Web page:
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The Lost Hero is a book about the Roman gods.  It’s a story about a boy named Jason who is a demigod.  (You will find out what a demigod is, when and if you read the Percy Jackson and the Olympians books.  I recommend that you read them first.)  Jason and three other demigods are supposed  to go on a quest.  It must be completed by the winter solstice,  four days after they get to the camp.  (I am using movie ratings again.)  I would rate this book PG for action, peril and violence.  I recommend it for preteens and up.  It’s the first book in the Heroes of Olympus series.

Bubba says good-bye!  Oh, Mow wants to say good-bye too (he’s in my avatar photo).  Meow!

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The Red Pyramid by Rick Riordan

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The Red Pyramid is the first book in the Kane Chronicles series.  It is much less confusing if you read this book first, but it is still pretty confusing.

This is a good book about the Egyptian gods.  It’s a story about a boy and girl whose father awakes five of the Egyptian gods.  Set, one of the five Egyptian gods, tries to build a pyramid to take power from it and become the king of the gods!  I would rate this (I am using movie ratings because it is easier) PG for some violence, action and peril.  I recommend it for preteens and up.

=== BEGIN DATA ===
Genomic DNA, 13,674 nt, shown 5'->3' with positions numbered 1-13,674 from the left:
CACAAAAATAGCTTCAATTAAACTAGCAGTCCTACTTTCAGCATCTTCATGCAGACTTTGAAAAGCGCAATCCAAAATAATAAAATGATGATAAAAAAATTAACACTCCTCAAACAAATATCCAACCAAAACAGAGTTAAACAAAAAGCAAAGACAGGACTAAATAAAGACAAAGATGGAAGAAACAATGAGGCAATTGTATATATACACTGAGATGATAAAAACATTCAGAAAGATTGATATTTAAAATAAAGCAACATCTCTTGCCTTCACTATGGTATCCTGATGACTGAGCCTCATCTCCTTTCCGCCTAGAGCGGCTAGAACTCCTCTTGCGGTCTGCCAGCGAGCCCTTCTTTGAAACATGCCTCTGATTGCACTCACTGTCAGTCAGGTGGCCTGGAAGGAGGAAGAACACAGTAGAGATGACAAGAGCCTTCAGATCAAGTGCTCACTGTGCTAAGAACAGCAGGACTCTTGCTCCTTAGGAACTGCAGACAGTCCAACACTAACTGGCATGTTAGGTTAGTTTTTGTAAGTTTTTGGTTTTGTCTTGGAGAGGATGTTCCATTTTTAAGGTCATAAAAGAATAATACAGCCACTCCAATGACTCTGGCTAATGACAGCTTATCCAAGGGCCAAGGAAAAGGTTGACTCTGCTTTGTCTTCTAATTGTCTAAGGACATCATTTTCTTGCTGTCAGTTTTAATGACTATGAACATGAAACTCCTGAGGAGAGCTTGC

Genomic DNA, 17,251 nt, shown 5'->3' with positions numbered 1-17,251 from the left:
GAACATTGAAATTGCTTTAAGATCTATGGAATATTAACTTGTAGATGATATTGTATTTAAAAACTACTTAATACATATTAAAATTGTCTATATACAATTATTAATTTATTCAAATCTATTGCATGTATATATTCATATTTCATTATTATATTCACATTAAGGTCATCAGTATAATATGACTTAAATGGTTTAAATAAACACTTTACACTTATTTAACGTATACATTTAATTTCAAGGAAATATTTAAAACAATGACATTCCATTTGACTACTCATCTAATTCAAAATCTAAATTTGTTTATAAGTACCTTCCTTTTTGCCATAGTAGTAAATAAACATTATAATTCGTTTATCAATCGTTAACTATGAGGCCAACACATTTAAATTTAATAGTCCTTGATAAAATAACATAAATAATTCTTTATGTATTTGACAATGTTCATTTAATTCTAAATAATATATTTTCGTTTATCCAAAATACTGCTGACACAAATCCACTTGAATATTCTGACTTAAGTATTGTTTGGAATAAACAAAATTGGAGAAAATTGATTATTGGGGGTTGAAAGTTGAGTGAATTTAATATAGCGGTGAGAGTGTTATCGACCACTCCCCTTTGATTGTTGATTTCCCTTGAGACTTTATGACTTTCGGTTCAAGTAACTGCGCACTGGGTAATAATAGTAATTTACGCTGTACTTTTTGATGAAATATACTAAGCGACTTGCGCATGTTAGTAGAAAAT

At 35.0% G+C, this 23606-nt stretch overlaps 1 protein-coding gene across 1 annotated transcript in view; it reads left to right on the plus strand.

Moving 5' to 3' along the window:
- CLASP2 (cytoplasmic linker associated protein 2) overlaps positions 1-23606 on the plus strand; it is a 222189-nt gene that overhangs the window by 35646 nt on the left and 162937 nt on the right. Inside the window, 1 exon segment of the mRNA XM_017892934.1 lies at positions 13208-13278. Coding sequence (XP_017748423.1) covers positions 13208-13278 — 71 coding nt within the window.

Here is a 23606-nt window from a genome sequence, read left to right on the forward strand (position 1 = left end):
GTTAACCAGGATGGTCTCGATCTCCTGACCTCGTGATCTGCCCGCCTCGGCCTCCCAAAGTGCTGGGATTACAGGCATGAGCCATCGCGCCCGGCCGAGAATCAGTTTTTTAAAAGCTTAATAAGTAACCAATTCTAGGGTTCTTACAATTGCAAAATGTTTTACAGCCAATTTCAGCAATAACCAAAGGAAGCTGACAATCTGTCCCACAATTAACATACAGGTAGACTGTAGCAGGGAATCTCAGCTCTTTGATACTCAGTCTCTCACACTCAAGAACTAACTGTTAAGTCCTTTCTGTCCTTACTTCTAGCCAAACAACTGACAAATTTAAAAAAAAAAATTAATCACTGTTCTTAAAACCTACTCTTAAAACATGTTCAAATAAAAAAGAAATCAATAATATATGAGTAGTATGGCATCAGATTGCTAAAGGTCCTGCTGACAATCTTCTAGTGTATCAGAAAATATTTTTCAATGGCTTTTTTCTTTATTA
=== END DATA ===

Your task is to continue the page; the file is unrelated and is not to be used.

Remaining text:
Bubba is signing out!

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The Color of Magic by Terry Pratchett

The Color of Magic 1This post contains an affiliate link.

Let me just start out by saying that my husband and I are both Terry Pratchett fans.  I know that his books are not everyone’s cup of tea.  It really takes a certain type of person to appreciate his books.  You have to appreciate English humor, especially its subtlety.  You should be a fan of fantasy literature, and it helps if you’re a bit of a geek.  If you fit those requirements, I highly recommend his writing to you.

The Color of Magic is the first in the Discworld series of books about a fantasy land and a wide cast of unique inhabitants.  This land isn’t really restricted by things like gravity, probability, absolutes of time and space, etc.  It’s a fantasy world that does not take itself seriously and which can change in the blink of an eye.

Since this is the first book in the series, you should expect it to be less polished than later books.  While I did enjoy it immensely, I can see how the story doesn’t flow quite as smoothly as others that I’ve read.  The plot seems somewhat disjointed and the sheer number of characters and places introduced can be bewildering, as well.